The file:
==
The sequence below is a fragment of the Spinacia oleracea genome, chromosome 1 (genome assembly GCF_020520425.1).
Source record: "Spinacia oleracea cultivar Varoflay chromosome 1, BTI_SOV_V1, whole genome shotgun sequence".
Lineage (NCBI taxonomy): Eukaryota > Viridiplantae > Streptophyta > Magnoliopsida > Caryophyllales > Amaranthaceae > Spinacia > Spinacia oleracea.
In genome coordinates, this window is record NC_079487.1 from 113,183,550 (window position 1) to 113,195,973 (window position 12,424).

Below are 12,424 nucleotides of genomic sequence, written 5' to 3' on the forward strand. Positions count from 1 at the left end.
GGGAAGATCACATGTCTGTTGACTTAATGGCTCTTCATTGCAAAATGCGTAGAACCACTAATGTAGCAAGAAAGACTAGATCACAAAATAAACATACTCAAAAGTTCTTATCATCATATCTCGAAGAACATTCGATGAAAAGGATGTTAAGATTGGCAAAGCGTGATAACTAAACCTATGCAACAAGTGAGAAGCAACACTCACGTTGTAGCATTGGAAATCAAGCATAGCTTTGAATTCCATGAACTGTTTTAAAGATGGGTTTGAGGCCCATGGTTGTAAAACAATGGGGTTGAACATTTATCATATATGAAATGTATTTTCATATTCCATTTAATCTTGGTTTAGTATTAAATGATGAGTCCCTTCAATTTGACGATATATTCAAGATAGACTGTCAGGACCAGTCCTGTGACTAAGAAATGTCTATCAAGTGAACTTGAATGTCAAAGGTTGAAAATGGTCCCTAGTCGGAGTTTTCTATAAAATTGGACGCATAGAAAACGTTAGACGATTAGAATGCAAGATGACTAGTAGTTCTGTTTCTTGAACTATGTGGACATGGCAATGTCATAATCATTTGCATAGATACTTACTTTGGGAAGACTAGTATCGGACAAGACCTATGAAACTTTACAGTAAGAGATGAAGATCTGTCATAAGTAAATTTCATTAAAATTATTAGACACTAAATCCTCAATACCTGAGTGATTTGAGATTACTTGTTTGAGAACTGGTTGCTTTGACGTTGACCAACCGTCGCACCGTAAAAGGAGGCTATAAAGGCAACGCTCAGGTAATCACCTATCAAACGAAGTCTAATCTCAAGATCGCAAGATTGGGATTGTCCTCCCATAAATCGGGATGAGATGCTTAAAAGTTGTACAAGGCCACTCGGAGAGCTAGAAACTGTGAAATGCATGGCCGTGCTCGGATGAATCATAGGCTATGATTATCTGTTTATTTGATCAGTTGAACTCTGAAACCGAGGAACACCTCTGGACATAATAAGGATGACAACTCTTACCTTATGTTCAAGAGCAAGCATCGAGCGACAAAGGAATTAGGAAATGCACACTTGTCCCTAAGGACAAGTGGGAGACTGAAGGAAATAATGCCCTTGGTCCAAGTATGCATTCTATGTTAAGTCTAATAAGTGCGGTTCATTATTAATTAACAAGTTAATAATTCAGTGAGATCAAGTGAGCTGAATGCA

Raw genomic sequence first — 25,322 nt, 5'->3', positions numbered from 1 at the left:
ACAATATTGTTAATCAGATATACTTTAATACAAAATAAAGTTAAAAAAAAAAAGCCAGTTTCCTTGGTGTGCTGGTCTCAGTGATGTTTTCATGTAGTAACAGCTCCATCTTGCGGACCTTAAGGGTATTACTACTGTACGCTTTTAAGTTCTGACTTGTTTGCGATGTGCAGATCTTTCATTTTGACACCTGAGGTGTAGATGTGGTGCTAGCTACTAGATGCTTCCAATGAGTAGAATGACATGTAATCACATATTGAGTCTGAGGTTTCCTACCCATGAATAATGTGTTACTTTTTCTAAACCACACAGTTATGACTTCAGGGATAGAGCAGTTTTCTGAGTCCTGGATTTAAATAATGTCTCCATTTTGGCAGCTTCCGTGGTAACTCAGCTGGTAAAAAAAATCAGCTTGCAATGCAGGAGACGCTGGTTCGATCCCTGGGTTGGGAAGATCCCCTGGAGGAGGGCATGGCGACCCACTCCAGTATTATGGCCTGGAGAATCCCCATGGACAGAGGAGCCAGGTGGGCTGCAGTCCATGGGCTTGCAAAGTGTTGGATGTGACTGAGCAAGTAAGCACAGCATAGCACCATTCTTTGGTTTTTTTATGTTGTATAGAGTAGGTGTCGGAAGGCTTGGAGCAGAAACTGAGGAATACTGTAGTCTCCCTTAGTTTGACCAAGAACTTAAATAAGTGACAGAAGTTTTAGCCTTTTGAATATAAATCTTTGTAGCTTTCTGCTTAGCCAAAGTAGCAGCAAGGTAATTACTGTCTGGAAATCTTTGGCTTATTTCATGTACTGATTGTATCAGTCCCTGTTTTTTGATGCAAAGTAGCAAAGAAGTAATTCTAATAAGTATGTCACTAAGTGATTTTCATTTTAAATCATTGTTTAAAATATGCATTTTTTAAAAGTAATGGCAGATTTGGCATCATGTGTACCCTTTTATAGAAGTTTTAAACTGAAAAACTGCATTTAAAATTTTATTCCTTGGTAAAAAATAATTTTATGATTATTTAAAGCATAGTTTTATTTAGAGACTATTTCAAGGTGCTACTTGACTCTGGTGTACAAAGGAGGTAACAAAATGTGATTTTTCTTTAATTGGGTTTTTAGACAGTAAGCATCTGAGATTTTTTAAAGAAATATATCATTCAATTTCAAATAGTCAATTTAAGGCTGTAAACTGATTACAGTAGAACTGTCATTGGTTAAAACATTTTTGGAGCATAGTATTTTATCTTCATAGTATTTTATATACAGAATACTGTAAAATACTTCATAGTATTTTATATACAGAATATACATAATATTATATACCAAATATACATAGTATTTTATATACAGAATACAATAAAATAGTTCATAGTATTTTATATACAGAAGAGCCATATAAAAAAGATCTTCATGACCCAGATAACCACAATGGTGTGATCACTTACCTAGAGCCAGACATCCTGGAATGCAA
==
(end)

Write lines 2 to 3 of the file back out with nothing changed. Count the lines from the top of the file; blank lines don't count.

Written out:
Source record: "Spinacia oleracea cultivar Varoflay chromosome 1, BTI_SOV_V1, whole genome shotgun sequence".
Lineage (NCBI taxonomy): Eukaryota > Viridiplantae > Streptophyta > Magnoliopsida > Caryophyllales > Amaranthaceae > Spinacia > Spinacia oleracea.